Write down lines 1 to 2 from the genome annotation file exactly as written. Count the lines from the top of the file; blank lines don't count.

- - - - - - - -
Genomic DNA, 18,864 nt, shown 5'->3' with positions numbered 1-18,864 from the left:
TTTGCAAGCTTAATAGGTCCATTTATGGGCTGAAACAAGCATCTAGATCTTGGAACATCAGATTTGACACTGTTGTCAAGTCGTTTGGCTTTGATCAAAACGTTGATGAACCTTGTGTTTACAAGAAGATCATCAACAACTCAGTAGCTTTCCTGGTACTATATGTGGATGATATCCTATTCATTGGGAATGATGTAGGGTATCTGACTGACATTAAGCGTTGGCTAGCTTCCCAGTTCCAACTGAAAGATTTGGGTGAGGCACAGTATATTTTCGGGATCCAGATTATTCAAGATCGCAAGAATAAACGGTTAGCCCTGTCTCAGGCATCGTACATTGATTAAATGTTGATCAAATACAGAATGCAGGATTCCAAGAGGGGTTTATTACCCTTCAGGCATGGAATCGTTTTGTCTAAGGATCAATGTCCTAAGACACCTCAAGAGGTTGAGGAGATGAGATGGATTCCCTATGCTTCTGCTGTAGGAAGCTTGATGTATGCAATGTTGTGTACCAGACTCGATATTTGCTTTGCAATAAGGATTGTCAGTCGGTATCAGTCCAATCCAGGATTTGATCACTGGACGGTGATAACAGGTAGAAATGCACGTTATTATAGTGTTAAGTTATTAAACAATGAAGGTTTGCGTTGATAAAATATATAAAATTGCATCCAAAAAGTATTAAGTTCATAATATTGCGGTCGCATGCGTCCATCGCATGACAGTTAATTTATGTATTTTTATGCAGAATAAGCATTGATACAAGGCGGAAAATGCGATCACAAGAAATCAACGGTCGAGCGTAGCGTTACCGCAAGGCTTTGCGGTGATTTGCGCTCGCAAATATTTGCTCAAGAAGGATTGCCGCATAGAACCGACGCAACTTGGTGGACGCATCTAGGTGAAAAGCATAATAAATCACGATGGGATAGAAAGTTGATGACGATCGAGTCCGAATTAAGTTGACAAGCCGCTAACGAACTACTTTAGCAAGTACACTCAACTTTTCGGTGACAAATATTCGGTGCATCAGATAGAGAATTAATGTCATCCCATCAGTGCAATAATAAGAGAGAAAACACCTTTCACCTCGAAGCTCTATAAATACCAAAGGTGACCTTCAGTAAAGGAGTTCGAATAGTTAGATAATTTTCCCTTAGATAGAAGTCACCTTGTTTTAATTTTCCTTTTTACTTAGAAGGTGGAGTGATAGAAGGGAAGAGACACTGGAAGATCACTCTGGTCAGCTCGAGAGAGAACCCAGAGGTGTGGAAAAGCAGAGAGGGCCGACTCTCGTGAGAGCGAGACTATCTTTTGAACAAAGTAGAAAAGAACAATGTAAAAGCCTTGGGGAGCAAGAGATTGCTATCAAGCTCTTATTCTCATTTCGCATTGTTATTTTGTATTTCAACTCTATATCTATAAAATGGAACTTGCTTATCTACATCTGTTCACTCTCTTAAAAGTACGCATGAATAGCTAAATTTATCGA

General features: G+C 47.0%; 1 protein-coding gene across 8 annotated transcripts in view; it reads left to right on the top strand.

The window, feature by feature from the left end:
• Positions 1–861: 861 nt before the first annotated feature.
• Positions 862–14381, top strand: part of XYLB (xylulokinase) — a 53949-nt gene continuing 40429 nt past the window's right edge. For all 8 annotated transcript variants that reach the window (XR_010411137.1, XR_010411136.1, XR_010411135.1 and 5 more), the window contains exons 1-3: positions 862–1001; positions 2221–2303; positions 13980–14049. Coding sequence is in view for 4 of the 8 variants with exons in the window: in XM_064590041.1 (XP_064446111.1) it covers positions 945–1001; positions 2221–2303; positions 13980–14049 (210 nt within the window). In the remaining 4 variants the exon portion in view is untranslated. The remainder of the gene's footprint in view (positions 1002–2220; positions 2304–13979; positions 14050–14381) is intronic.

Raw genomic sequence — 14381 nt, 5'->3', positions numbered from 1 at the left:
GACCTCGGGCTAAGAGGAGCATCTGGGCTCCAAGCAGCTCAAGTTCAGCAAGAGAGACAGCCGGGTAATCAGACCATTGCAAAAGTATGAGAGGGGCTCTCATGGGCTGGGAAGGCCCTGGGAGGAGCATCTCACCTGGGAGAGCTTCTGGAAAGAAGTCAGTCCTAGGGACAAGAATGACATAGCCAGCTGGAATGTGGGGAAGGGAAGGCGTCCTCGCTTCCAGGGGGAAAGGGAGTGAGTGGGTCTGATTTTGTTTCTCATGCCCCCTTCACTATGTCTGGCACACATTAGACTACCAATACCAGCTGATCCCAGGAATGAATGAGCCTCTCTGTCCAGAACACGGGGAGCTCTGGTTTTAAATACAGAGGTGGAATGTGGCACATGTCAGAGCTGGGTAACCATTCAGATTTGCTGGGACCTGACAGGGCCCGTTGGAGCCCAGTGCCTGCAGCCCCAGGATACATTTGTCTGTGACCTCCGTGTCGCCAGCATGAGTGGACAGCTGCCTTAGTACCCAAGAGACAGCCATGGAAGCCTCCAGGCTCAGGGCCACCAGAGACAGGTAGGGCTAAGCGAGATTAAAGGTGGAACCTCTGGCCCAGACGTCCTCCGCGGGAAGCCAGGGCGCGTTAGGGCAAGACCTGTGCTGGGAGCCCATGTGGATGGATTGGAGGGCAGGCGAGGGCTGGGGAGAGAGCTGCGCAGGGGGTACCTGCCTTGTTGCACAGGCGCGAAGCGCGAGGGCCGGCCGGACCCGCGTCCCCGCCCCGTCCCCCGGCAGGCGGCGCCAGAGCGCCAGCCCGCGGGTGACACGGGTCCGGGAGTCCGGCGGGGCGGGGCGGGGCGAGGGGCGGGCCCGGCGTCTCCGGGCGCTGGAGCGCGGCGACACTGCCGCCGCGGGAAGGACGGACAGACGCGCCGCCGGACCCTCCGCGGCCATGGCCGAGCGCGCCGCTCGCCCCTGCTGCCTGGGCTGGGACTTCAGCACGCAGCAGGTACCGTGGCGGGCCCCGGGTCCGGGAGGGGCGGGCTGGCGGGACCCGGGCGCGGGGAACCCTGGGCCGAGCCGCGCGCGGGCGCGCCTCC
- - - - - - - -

Genomic DNA, 18,864 nt, shown 5'->3' with positions numbered 1-18,864 from the left:
TTTGCAAGCTTAATAGGTCCATTTATGGGCTGAAACAAGCATCTAGATCTTGGAACATCAGATTTGACACTGTTGTCAAGTCGTTTGGCTTTGATCAAAACGTTGATGAACCTTGTGTTTACAAGAAGATCATCAACAACTCAGTAGCTTTCCTGGTACTATATGTGGATGATATCCTATTCATTGGGAATGATGTAGGGTATCTGACTGACATTAAGCGTTGGCTAGCTTCCCAGTTCCAACTGAAAGATTTGGGTGAGGCACAGTATATTTTCGGGATCCAGATTATTCAAGATCGCAAGAATAAACGGTTAGCCCTGTCTCAGGCATCGTACATTGATTAAATGTTGATCAAATACAGAATGCAGGATTCCAAGAGGGGTTTATTACCCTTCAGGCATGGAATCGTTTTGTCTAAGGATCAATGTCCTAAGACACCTCAAGAGGTTGAGGAGATGAGATGGATTCCCTATGCTTCTGCTGTAGGAAGCTTGATGTATGCAATGTTGTGTACCAGACTCGATATTTGCTTTGCAATAAGGATTGTCAGTCGGTATCAGTCCAATCCAGGATTTGATCACTGGACGGTGATAACAGGTAGAAATGCACGTTATTATAGTGTTAAGTTATTAAACAATGAAGGTTTGCGTTGATAAAATATATAAAATTGCATCCAAAAAGTATTAAGTTCATAATATTGCGGTCGCATGCGTCCATCGCATGACAGTTAATTTATGTATTTTTATGCAGAATAAGCATTGATACAAGGCGGAAAATGCGATCACAAGAAATCAACGGTCGAGCGTAGCGTTACCGCAAGGCTTTGCGGTGATTTGCGCTCGCAAATATTTGCTCAAGAAGGATTGCCGCATAGAACCGACGCAACTTGGTGGACGCATCTAGGTGAAAAGCATAATAAATCACGATGGGATAGAAAGTTGATGACGATCGAGTCCGAATTAAGTTGACAAGCCGCTAACGAACTACTTTAGCAAGTACACTCAACTTTTCGGTGACAAATATTCGGTGCATCAGATAGAGAATTAATGTCATCCCATCAGTGCAATAATAAGAGAGAAAACACCTTTCACCTCGAAGCTCTATAAATACCAAAGGTGACCTTCAGTAAAGGAGTTCGAATAGTTAGATAATTTTCCCTTAGATAGAAGTCACCTTGTTTTAATTTTCCTTTTTACTTAGAAGGTGGAGTGATAGAAGGGAAGAGACACTGGAAGATCACTCTGGTCAGCTCGAGAGAGAACCCAGAGGTGTGGAAAAGCAGAGAGGGCCGACTCTCGTGAGAGCGAGACTATCTTTTGAACAAAGTAGAAAAGAACAATGTAAAAGCCTTGGGGAGCAAGAGATTGCTATCAAGCTCTTATTCTCATTTCGCATTGTTATTTTGTATTTCAACTCTATATCTATAAAATGGAACTTGCTTATCTACATCTGTTCACTCTCTTAAAAGTACGCATGAATAGCTAAATTTATCGA